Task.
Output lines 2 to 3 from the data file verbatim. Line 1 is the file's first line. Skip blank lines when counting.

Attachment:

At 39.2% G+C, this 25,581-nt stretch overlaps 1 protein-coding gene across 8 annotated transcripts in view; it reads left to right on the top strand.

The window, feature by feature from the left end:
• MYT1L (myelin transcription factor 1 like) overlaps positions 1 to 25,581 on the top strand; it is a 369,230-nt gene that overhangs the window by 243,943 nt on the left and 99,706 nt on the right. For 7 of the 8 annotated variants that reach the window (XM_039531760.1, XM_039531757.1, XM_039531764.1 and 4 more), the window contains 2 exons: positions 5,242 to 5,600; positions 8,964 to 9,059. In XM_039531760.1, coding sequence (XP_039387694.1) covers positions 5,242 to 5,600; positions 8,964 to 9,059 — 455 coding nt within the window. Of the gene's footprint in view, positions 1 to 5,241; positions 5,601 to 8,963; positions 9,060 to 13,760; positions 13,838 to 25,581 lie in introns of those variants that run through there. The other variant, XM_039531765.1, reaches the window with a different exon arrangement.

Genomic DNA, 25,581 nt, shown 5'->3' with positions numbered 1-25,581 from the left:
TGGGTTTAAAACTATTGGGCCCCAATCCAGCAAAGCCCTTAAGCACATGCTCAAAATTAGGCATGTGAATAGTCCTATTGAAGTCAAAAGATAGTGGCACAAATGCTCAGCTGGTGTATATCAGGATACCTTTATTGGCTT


The window, feature by feature from the left end:
• MYT1L (myelin transcription factor 1 like) overlaps positions 1 to 25,581 on the top strand; it is a 369,230-nt gene that overhangs the window by 243,943 nt on the left and 99,706 nt on the right. For 7 of the 8 annotated variants that reach the window (XM_039531760.1, XM_039531757.1, XM_039531764.1 and 4 more), the window contains 2 exons: positions 5,242 to 5,600; positions 8,964 to 9,059. In XM_039531760.1, coding sequence (XP_039387694.1) covers positions 5,242 to 5,600; positions 8,964 to 9,059 — 455 coding nt within the window. Of the gene's footprint in view, positions 1 to 5,241; positions 5,601 to 8,963; positions 9,060 to 13,760; positions 13,838 to 25,581 lie in introns of those variants that run through there. The other variant, XM_039531765.1, reaches the window with a different exon arrangement.